Insiders Responsible for 58 Percent of Healthcare Breaches
58 percent of PHI data loss incidents from 2016 to 2017 involved internal actors according to Verizon's new Protected Health Information Data Breach Report.
When it comes to data incidents involving the healthcare industry ransomware is king but a recent report warns that facilities should never completely rule out the insider threat.
According to Verizon's Protected Health Information Data Breach Report (PHIDBR) – released late last week - more than half of healthcare sector incidents over the last two years involved insiders, attackers either looking to gain money by opening lines of credit with ill begotten information or nurses taking time out of their day to snoop on patients’ medical records.
Authors behind the report combed through 1,368 incidents included in both its 2016 and 2017 Data Breach Investigations Report (DBIR) for its findings.
Insiders at affected facilities caused 782 of the incidents, 57.5 percent but according to the report not all of the incidents were
"Convenience as a motive comes into the picture when insiders do something that will make it easier for them to get their work done, but as a consequence also puts data at risk," the report reads. "An example would be violating data handling policies by storing sensitive data on unapproved hardware."
It should come as no surprise, especially given the recent rash of infections at hospitals nationwide, that ransomware attacks accounted for 70 percent of incidents involving malware in the report.
While just a handful of incidents involved point of sale RAM scraper malware, backdoors, or malicious spam, 91 of the incidents involved ransomware. Most of the ransomware targeted databases, servers, and desktops, some targeted file servers, end-users, and web apps, according to Verizon.
It's important to note that even incidents in which PHI or Protected Health Information was at risk but wasn't compromised is still considered a breach in the eyes of the report. The U.S. Department of Health and Human Services (HHS) issued guidance last year around ransomware attacks but in the end data breach notification requirements are ultimately triggered when there’s both unauthorized access to and acquisition of personally identifiable information (PII)
While all ransomware scenarios should technically be considered a breach, not all are reported. If an organization can establish that PHI was encrypted and wasn't compromised, they don't necessarily have to report it, as the data could be considered secure.
Verizon acknowledges in the report that while it includes data from incidents in 27 countries it leans mostly towards U.S. instances, largely due to the public access it and others are granted to records from the U.S. Health and Human Services and the Veterans Adminstration. The report aggregates statistics from across the healthcare sector: Doctor-owned clinics, large organizations, health insurance organizations, bill services, and courier services that handle PHI are all included.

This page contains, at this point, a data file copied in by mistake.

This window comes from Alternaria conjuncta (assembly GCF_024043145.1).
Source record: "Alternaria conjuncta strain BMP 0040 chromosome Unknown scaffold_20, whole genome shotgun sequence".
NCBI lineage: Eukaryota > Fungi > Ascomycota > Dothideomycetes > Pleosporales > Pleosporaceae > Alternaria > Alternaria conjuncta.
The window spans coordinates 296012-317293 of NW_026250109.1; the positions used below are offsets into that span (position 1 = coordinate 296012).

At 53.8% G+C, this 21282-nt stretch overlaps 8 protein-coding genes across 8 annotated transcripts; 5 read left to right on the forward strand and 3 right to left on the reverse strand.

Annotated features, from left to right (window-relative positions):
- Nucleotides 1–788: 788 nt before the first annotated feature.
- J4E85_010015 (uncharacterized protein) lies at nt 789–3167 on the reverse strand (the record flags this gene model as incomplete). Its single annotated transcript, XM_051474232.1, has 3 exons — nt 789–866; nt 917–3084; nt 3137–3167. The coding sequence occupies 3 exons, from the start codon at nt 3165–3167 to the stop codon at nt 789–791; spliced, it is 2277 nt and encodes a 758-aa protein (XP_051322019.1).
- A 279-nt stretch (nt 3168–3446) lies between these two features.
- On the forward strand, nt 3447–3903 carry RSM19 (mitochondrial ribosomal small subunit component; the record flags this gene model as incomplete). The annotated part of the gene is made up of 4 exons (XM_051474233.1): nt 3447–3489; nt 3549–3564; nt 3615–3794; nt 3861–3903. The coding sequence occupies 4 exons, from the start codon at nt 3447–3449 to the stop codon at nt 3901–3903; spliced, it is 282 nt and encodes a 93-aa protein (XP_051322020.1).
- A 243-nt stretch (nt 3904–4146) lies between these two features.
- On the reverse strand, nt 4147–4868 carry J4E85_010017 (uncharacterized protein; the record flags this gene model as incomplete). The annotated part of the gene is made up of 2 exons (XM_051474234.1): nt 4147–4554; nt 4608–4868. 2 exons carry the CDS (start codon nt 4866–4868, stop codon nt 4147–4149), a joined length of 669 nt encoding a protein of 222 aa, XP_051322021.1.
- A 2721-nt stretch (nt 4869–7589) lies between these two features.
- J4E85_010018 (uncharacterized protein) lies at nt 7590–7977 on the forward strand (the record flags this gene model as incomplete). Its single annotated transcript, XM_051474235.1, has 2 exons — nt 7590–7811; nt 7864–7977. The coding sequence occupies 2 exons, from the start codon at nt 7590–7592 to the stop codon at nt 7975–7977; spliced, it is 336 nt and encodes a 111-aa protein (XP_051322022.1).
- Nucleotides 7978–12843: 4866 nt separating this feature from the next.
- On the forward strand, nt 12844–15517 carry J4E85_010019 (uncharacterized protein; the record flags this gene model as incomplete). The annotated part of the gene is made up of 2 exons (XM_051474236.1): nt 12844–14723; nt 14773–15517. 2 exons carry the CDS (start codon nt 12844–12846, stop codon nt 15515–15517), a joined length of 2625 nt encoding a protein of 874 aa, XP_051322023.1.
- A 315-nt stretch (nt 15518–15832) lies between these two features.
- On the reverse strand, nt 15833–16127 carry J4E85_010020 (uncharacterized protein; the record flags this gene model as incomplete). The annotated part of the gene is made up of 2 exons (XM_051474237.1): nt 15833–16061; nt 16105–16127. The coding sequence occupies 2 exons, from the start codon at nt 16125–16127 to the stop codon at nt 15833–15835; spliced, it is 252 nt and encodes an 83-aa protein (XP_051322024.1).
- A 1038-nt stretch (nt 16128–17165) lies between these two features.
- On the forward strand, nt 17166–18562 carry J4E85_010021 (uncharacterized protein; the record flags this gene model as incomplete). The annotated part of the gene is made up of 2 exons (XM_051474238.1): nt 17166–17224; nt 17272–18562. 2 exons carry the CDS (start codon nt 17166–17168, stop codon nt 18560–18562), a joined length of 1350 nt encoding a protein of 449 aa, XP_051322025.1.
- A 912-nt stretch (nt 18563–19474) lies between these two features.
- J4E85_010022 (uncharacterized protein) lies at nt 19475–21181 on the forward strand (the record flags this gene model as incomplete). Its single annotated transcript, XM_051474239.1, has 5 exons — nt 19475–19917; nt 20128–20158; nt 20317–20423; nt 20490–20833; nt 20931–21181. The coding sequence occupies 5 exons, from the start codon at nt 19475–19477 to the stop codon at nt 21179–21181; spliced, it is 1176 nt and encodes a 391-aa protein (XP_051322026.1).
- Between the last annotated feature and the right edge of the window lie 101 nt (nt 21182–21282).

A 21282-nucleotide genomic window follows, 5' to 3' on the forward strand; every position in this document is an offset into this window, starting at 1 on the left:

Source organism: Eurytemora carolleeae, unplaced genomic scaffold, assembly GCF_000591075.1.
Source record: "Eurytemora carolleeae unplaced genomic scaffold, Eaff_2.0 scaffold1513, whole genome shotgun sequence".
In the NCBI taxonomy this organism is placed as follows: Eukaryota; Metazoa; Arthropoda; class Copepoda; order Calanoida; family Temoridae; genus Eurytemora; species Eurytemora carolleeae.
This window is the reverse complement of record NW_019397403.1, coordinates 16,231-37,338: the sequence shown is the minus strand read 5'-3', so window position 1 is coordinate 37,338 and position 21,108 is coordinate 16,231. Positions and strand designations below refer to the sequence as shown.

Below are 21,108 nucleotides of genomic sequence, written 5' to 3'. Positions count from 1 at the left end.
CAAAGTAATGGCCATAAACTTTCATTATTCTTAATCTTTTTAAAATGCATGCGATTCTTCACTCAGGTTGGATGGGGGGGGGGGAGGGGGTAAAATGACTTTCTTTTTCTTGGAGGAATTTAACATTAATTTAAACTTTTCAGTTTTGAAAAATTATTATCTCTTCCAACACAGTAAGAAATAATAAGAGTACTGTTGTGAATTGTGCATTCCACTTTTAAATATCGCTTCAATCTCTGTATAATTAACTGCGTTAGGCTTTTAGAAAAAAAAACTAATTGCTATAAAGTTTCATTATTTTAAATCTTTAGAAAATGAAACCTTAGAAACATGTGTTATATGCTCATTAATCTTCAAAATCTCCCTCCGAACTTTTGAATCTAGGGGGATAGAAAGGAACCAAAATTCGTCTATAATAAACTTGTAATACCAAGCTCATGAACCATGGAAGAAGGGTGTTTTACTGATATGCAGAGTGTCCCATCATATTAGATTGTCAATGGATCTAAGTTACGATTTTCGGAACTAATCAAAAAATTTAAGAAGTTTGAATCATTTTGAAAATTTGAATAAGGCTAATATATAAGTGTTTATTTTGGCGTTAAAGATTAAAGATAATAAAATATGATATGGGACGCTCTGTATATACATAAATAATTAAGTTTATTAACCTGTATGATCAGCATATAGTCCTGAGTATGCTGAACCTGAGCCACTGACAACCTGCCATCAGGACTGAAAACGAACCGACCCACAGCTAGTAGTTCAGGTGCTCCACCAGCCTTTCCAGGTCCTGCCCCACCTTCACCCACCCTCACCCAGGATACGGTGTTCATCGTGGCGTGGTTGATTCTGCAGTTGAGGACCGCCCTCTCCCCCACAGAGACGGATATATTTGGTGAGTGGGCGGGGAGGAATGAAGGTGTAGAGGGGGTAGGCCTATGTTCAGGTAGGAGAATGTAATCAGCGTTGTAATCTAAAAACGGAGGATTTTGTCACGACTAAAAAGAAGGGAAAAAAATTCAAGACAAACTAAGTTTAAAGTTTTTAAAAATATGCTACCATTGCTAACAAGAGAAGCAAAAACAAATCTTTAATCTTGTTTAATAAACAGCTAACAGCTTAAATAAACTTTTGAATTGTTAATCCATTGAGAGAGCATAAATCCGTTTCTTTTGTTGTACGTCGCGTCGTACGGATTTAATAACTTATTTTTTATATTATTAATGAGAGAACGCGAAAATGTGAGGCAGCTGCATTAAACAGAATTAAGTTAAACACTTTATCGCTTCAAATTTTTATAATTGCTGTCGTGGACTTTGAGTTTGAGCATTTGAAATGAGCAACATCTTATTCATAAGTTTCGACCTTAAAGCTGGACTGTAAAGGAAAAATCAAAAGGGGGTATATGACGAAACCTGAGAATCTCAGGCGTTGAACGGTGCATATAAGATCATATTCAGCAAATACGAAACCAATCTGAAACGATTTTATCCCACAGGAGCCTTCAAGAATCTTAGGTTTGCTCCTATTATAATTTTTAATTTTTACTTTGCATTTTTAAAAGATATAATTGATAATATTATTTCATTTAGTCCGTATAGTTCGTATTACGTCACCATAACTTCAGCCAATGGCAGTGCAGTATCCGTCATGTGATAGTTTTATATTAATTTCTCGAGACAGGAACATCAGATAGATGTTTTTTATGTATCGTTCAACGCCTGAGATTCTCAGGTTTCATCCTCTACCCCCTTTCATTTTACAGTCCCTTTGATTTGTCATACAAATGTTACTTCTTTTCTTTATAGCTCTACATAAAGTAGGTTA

While there were more medical records stolen than PII, what's interesting is the concentration of incidents with the same number of impacted records. Looking at breaches within the PHI DBR dataset, medical records and PII are stolen in large fell swoops. In many instances credentials are being compromised one at a time, either via social engineering, information stealing malware, or other means, according to the report. PCI data meanwhile is being stolen in small quantities by insiders.
The report recommends healthcare facilities implement mitigations to thwart data leakage.
Hospitals and clinics should ensure data across all of its endpoints is protected by full disk encryption, put procedures and policies in place to monitor when internal PHI is accessed and do whatever they can to combat ransomware attacks.
"Our data shows that the most common vectors of malware are via email and malicious websites. Don’t allow a patient zero end-user device to easily propagate and spread ransomware to more critical assets and don’t use devices with high availability requirements to surf the internet or receive external email,” the report reads.
The report is the latest to delve into the number of healthcare breaches over the last several years. Last month the American Journal of Managed Care (AJMC) released a study that dug through 215 data breaches from 2009 to 2016. The report found that hospitals were the juiciest target for breaches: Nearly one third of incidents reported to HHS' Office for Civil Rights were hospital breaches.